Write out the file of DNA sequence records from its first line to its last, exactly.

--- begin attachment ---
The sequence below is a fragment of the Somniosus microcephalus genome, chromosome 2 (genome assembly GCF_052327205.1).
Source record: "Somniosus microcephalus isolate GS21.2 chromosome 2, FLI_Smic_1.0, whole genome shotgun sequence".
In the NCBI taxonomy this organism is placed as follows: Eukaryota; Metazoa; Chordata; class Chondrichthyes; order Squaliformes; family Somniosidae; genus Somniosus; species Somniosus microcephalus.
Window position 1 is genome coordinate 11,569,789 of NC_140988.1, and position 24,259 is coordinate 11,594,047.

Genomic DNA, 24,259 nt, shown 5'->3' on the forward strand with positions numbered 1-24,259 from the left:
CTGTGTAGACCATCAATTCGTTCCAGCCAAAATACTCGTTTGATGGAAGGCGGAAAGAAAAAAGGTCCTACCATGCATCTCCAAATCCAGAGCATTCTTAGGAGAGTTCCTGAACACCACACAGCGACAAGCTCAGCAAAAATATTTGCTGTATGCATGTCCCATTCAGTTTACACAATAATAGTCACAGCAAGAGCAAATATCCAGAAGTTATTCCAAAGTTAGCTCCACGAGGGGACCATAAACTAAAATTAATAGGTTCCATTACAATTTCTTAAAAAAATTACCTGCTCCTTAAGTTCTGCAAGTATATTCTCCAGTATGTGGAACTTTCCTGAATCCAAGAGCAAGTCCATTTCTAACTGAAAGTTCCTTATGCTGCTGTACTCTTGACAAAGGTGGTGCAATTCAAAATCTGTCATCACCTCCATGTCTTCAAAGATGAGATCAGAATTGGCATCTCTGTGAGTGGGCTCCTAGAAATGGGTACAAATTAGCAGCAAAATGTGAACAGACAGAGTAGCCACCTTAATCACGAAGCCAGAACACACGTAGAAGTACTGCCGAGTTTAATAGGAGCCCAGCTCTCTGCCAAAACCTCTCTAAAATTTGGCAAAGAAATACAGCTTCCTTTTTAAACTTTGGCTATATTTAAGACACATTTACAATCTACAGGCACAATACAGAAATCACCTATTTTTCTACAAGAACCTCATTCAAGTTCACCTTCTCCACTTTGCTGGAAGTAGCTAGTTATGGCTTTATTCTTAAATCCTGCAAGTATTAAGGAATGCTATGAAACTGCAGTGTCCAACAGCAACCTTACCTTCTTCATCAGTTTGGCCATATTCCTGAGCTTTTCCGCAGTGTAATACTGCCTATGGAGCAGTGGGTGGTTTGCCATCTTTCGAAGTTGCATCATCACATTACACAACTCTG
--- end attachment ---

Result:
The sequence below is a fragment of the Somniosus microcephalus genome, chromosome 2 (genome assembly GCF_052327205.1).
Source record: "Somniosus microcephalus isolate GS21.2 chromosome 2, FLI_Smic_1.0, whole genome shotgun sequence".
In the NCBI taxonomy this organism is placed as follows: Eukaryota; Metazoa; Chordata; class Chondrichthyes; order Squaliformes; family Somniosidae; genus Somniosus; species Somniosus microcephalus.
Window position 1 is genome coordinate 11,569,789 of NC_140988.1, and position 24,259 is coordinate 11,594,047.

Genomic DNA, 24,259 nt, shown 5'->3' on the forward strand with positions numbered 1-24,259 from the left:
CTGTGTAGACCATCAATTCGTTCCAGCCAAAATACTCGTTTGATGGAAGGCGGAAAGAAAAAAGGTCCTACCATGCATCTCCAAATCCAGAGCATTCTTAGGAGAGTTCCTGAACACCACACAGCGACAAGCTCAGCAAAAATATTTGCTGTATGCATGTCCCATTCAGTTTACACAATAATAGTCACAGCAAGAGCAAATATCCAGAAGTTATTCCAAAGTTAGCTCCACGAGGGGACCATAAACTAAAATTAATAGGTTCCATTACAATTTCTTAAAAAAATTACCTGCTCCTTAAGTTCTGCAAGTATATTCTCCAGTATGTGGAACTTTCCTGAATCCAAGAGCAAGTCCATTTCTAACTGAAAGTTCCTTATGCTGCTGTACTCTTGACAAAGGTGGTGCAATTCAAAATCTGTCATCACCTCCATGTCTTCAAAGATGAGATCAGAATTGGCATCTCTGTGAGTGGGCTCCTAGAAATGGGTACAAATTAGCAGCAAAATGTGAACAGACAGAGTAGCCACCTTAATCACGAAGCCAGAACACACGTAGAAGTACTGCCGAGTTTAATAGGAGCCCAGCTCTCTGCCAAAACCTCTCTAAAATTTGGCAAAGAAATACAGCTTCCTTTTTAAACTTTGGCTATATTTAAGACACATTTACAATCTACAGGCACAATACAGAAATCACCTATTTTTCTACAAGAACCTCATTCAAGTTCACCTTCTCCACTTTGCTGGAAGTAGCTAGTTATGGCTTTATTCTTAAATCCTGCAAGTATTAAGGAATGCTATGAAACTGCAGTGTCCAACAGCAACCTTACCTTCTTCATCAGTTTGGCCATATTCCTGAGCTTTTCCGCAGTGTAATACTGCCTATGGAGCAGTGGGTGGTTTGCCATCTTTCGAAGTTGCATCATCACATTACACAACTCTG